AspenCore, the company that publishes EE Times, hosts The Global CEO Summit and the Global Distribution Summit on two consecutive days in Shenzhen in China every November.
This year, one of the keynotes was delivered by one of the leading voices in China’s semiconductor industry, who gave a pretty thoroughly researched address arguing against simply giving up on resolving the trade war, and letting the two economies go their own separate ways. That approach is called “decoupling,” and it’s been gaining in popularity.
The keynoter observed that China and the United States could successfully decouple their economies, but both would prosper more if they didn’t.
We have an abridged version of his presentation translated on our web site at www.eetimes.com, and there’s a handy link to the story on this podcast episode’s web page, which you can find at www.eetimes.com/podcasts. The headline is, “Six Points to Consider Before Betting the Farm on … All Made in China.”
One of the event organizers is Echo Zhao, an AspenCore colleague of ours. I gave her a ring in Shenzhen, where she’s based.
Professor Wei Shaojun gave a well-researched presentation arguing that the U.S. and China might both benefit more by working with each other, rather than by going their separate ways. So I actually have one unexpected question for you.
ECHO ZHAO: Okay.
BRIAN SANTO: When you tell me the answer, would you tell me how to pronounce the professor’s name correctly.
ECHO ZHAO: Sure.
BRIAN SANTO: Because I know I got it wrong. So tell me how to pronounce the professor’s name, and then, tell us what the reaction was to his presentation.
ECHO ZHAO: It’s Professor [PRONOUNCIATION].
BRIAN SANTO: Thank you.
ECHO ZHAO: Yeah. He is well known in China. I think his speech is more like an education for the media and the authorities. For everybody who is working in the semiconductor or electronic industry. We all know it’s the truth. We need to work with each other, right? It’s not realistic to completely decouple. And also I noted that for SIA and semiconductor companies in the US, they also oppose to decouple from China, right?
BRIAN SANTO: Yes. Some of them do, yeah.
ECHO ZHAO: And for professional media who focus on this industry, like us, EETimes, we know it’s the truth, too. But after American’s Entities List, and what happened at Huawei, the whole nation in China are paying great attention to semiconductor news, including my retired parents. That’s why there is also some voices from some media, especially mass media or WE media, trying to incite national sentiment, and want everything “independent and controllable.” So I think Professor Wei Shaojun’s speech is more like education for them.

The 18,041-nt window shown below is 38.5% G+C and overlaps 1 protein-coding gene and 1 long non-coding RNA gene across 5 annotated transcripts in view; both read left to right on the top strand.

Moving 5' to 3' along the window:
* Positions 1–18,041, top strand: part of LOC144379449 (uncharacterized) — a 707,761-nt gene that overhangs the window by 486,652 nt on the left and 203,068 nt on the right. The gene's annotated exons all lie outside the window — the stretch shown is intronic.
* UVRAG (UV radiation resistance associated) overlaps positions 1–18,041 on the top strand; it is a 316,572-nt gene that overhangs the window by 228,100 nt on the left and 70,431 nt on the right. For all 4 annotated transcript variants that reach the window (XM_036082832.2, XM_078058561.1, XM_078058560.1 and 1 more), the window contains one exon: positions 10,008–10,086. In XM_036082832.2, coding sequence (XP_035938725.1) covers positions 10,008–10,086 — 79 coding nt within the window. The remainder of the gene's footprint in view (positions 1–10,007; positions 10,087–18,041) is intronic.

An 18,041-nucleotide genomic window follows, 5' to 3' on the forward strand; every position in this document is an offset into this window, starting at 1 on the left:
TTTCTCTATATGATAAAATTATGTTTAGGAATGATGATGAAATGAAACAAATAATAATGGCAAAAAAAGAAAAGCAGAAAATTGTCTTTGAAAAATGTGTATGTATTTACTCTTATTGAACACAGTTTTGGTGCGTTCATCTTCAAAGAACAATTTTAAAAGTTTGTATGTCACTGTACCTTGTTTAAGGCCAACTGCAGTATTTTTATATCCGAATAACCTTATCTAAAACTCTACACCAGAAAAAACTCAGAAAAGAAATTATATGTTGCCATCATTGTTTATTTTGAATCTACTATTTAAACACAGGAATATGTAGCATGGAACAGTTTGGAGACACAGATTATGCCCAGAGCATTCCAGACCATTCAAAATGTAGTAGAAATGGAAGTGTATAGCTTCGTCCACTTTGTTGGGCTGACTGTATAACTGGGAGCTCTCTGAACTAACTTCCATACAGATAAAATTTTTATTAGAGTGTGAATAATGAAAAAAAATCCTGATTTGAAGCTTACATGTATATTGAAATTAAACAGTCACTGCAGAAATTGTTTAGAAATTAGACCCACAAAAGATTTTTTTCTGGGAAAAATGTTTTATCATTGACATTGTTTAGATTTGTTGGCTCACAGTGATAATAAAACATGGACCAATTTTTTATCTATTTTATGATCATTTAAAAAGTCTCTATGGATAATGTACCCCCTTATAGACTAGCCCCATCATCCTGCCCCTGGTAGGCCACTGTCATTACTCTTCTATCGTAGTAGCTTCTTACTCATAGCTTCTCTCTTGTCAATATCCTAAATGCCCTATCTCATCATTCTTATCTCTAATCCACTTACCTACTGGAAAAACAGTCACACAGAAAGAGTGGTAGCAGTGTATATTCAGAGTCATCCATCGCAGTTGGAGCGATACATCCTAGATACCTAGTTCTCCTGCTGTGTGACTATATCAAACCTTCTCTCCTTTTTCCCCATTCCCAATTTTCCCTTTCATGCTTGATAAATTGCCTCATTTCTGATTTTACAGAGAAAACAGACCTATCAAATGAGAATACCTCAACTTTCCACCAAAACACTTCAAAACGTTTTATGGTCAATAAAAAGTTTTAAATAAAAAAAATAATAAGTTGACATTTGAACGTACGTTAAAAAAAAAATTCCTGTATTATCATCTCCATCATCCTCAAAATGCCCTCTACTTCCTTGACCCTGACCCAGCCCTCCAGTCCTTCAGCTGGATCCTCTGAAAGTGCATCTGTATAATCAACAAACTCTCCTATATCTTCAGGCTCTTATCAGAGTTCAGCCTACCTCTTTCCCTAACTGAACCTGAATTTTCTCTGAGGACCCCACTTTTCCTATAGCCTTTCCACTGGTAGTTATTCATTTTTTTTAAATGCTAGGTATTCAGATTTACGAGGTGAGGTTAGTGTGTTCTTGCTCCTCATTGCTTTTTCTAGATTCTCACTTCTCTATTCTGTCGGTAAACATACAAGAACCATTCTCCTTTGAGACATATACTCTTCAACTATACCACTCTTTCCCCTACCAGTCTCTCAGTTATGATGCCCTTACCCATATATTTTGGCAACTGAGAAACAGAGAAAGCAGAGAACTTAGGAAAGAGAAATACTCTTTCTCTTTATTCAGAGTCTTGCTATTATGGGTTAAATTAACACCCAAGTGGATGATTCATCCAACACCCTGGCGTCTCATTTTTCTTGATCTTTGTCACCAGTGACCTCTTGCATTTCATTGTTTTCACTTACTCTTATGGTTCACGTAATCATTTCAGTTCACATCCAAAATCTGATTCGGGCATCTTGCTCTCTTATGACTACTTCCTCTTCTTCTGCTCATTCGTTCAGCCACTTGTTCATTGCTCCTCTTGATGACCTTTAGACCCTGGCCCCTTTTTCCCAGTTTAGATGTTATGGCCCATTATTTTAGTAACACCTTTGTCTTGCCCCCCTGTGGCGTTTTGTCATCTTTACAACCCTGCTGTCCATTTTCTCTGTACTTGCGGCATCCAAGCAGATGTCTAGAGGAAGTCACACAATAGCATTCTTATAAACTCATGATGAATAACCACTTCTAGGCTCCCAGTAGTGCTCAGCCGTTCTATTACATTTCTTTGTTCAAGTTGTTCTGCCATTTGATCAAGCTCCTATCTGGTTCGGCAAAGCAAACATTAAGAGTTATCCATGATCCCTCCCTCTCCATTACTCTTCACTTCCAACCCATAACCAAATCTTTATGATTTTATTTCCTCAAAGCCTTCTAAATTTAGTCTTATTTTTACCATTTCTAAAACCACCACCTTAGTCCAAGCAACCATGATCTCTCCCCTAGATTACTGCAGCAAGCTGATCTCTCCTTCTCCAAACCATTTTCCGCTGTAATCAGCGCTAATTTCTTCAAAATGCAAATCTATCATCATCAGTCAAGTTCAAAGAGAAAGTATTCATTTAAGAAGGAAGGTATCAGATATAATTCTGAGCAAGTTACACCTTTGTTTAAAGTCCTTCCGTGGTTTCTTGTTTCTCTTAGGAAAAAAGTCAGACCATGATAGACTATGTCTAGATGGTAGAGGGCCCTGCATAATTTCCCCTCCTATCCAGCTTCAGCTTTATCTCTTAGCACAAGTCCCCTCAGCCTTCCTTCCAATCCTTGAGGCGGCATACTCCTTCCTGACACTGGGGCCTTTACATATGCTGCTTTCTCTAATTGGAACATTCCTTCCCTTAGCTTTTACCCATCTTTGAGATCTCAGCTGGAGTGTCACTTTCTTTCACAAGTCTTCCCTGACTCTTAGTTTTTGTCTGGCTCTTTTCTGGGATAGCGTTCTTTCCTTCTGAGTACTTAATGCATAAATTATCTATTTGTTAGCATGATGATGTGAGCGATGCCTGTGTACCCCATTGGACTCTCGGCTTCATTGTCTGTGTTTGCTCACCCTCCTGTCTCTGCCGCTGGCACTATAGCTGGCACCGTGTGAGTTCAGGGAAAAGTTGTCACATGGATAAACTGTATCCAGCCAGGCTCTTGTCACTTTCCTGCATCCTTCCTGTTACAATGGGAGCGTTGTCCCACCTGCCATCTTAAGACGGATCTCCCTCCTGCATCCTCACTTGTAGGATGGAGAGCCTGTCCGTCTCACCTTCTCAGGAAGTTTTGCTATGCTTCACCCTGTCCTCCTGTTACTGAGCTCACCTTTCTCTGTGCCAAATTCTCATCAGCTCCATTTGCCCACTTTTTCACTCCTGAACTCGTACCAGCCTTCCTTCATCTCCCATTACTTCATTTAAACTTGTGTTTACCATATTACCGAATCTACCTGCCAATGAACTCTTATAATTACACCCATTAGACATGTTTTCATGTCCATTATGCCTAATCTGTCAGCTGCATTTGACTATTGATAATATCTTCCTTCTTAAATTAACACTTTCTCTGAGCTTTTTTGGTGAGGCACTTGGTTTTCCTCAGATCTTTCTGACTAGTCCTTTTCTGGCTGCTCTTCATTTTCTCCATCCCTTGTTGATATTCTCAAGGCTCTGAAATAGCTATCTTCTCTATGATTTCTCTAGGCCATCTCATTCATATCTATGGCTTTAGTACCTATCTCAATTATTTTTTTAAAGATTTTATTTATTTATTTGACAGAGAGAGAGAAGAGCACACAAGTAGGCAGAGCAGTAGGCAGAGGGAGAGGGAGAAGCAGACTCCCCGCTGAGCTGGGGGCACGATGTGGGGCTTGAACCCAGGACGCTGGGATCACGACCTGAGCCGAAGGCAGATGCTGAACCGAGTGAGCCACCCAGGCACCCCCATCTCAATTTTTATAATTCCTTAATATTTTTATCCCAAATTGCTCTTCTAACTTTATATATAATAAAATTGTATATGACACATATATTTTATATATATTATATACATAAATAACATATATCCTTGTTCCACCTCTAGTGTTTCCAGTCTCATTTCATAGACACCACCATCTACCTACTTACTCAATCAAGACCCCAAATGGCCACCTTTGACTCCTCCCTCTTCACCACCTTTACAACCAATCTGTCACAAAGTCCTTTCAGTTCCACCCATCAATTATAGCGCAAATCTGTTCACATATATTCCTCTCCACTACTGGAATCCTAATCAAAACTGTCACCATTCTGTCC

BRIAN SANTO: Right. Adjusting expectations. There are a lot of Americans who feel similarly. They feel it’s an issue of national pride, but that doesn’t mean it’s the smartest thing to do.
ECHO ZHAO: We are on the same page.
BRIAN SANTO: Yes. My next question: The Double Summit was two days long. What were some of the other highlights? Perhaps some of the other presentations. What stood out in your mind?
ECHO ZHAO: The biggest highlight is, there are full of highlights during two-days summits. I am incapable to summarize them all in one episode. You can imagine it. Leading companies all bring their A games. For attendees, it’s a good chance to know the latest technologies and supply chain.
Personally, I was impressed by the attitudes of panelists of roundtable which I hosted. The topic of the roundtable is “Embracing the New Normal, and Envisioning a New Decade of Electronics Industry Development.”
People showed great confidence to the new normal, the better normal. Although they believe it will last for a long time maybe.
BRIAN SANTO: When you hosted your panel, were the panelists optimistic about moving ahead? Did they expect prosperity?
ECHO ZHAO: Some are optimistic, but maybe some are not. But both of them have confidence. We don’t know what happens next, but we know we can do it.
BRIAN SANTO: Okay. Thank you. It was a double summit, because there are two parts of the summit. One is for the electronics and semiconductor industry, one focuses on distribution. The participants in the distribution summit, did they comment on changes that are happening in the global supply chain?